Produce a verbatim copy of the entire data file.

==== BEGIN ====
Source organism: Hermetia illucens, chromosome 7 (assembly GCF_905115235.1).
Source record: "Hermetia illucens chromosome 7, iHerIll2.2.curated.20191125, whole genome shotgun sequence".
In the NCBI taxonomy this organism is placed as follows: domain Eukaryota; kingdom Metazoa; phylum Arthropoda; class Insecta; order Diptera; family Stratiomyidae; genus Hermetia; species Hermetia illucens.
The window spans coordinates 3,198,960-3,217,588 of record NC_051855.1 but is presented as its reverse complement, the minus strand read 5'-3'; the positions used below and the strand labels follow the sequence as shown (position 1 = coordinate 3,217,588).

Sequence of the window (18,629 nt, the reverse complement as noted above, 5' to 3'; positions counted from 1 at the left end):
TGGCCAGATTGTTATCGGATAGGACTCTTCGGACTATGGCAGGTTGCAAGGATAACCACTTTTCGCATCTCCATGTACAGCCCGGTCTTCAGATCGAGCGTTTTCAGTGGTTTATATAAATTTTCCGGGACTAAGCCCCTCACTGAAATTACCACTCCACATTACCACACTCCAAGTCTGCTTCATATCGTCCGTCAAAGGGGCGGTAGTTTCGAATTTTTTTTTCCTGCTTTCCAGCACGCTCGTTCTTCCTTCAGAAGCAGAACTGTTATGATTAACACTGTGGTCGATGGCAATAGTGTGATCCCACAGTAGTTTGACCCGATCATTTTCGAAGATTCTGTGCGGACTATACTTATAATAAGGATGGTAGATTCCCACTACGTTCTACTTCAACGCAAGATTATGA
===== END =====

Source organism: Hermetia illucens, chromosome 7 (assembly GCF_905115235.1).
Source record: "Hermetia illucens chromosome 7, iHerIll2.2.curated.20191125, whole genome shotgun sequence".
In the NCBI taxonomy this organism is placed as follows: domain Eukaryota; kingdom Metazoa; phylum Arthropoda; class Insecta; order Diptera; family Stratiomyidae; genus Hermetia; species Hermetia illucens.
The window spans coordinates 3,198,960-3,217,588 of record NC_051855.1 but is presented as its reverse complement, the minus strand read 5'-3'; the positions used below and the strand labels follow the sequence as shown (position 1 = coordinate 3,217,588).

Sequence of the window (18,629 nt, the reverse complement as noted above, 5' to 3'; positions counted from 1 at the left end):
TGGCCAGATTGTTATCGGATAGGACTCTTCGGACTATGGCAGGTTGCAAGGATAACCACTTTTCGCATCTCCATGTACAGCCCGGTCTTCAGATCGAGCGTTTTCAGTGGTTTATATAAATTTTCCGGGACTAAGCCCCTCACTGAAATTACCACTCCACATTACCACACTCCAAGTCTGCTTCATATCGTCCGTCAAAGGGGCGGTAGTTTCGAATTTTTTTTTCCTGCTTTCCAGCACGCTCGTTCTTCCTTCAGAAGCAGAACTGTTATGATTAACACTGTGGTCGATGGCAATAGTGTGATCCCACAGTAGTTTGACCCGATCATTTTCGAAGATTCTGTGCGGACTATACTTATAATAAGGATGGTAGATTCCCACTACGTTCTACTTCAACGCAAGATTATGA